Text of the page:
There's a right time for you to sacrifice your checkers. If you're ahead in the game, or even dead even with your opponent, don't be afraid to sacrifice a piece if it means you'll be able to capture your opponent's piece back or gain a significant positional advantage.The king is much more valuable than a regular checker. This should be a priority as you advance in the game. However, don't crown your pieces if it means losing several checkers on the way. Be strategic about knowing when to crown your piece. Try to keep his active pieces blocked if you can, so he will be forced to play with pieces such as those in the back row. If all your opponent's pieces are blocked and cannot move, then he will lose. You can also work on capturing more of your opponent’s pieces or crowning your own. This image is not licensed under the Creative Commons license applied to text content and some other images posted to the wikiHow website.This will challenge you and will force you to pick up your game. This image is not licensed under the Creative Commons license applied to text content and some other images posted to the wikiHow website.You'll pick up a lot of pointers just by watching an expert maneuver his pieces around the board.Some checkers experts have written about their strategies and reading about them may help you to improve your game. It's just more tricky since the king has more flexibility to move around, and you have to be careful so it doesn't capture you first. Think carefully about your moves.Always jump the opposite color chip, never the same color.Do make sure your own pieces are not captured first.When it reaches the other side of the board, can only be moved sideways, besides the king. Then you can jump a lot of pieces! Use this to your advantage. To create this article, 51 people, some anonymous, worked to edit and improve it over time. This article has been viewed 1,011,811 times.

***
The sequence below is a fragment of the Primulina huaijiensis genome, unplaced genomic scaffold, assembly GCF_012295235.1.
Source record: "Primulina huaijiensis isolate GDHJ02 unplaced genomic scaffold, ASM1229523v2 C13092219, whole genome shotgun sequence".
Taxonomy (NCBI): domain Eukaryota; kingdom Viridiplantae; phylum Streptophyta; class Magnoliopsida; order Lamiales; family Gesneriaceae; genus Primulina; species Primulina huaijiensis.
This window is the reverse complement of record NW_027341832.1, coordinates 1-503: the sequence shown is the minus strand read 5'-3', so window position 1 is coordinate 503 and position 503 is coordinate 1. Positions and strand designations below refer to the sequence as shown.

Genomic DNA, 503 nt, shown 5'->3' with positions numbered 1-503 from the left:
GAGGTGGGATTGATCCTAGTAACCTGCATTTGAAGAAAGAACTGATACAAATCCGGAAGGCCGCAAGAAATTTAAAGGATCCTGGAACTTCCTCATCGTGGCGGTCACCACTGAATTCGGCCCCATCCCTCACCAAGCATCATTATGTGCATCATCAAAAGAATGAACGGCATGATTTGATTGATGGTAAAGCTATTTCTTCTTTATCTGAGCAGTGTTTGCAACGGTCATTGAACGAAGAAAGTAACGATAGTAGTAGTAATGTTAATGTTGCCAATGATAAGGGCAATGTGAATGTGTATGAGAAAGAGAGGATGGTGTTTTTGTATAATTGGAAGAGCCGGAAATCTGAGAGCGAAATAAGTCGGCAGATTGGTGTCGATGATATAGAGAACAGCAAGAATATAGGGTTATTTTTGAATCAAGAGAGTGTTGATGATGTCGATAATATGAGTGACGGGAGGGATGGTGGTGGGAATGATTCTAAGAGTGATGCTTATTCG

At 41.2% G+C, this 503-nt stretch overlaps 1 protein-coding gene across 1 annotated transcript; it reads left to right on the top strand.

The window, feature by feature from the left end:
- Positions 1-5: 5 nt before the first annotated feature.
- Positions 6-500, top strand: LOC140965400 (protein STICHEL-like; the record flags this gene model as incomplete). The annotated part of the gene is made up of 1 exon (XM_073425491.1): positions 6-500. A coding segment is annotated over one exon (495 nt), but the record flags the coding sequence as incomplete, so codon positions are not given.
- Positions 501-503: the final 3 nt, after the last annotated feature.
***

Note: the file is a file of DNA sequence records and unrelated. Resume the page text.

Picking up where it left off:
The goal of the game is to capture each of your opponents pieces, called “men,” or to make it impossible for them to move a piece. To play, first each player sets up their 12 pieces in the 3 rows at the bottom of their side. Each row should have 4 pieces, and each piece should be placed on a dark square. Then, players take alternating turns moving pieces forward diagonally on the dark squares. Pieces cannot be moved on to the white squares, and a piece may not move backwards. As players move their pieces, they want to capture their opponent's pieces by jumping over them diagonally on the board. In order to jump a piece, the dark square on the opposite diagonal side of the piece must be unoccupied. Once a piece has been jumped, it is removed from the game. If another jump is available after a piece has been removed, the player that captured the first piece must jump the next available piece. If a player moves their piece all the way to the opposite side of the board, that piece becomes a king. Place another piece of the same color on top of it to signify that it is a king. Kings can move forwards or backwards, but must stay on the same color as the rest of the pieces. The game is over when a player wins by removing all of their opponent’s pieces or making it impossible for their opponent to legally move a piece. If you want to learn more, like how to block your opponent's moves, keep reading! By continuing to use our site, you agree to our cookie policy. Please help us continue to provide you with our trusted how-to guides and videos for free by whitelisting wikiHow on your ad blocker. If you really can’t stand to see another ad again, then please consider supporting our work with a contribution to wikiHow. Only the 32 dark colored squares are used in play. Each player begins the game with 12 pieces, or checkers, placed in the three rows closest to him or her. You can not move a checker backwards until it becomes a King, as described below.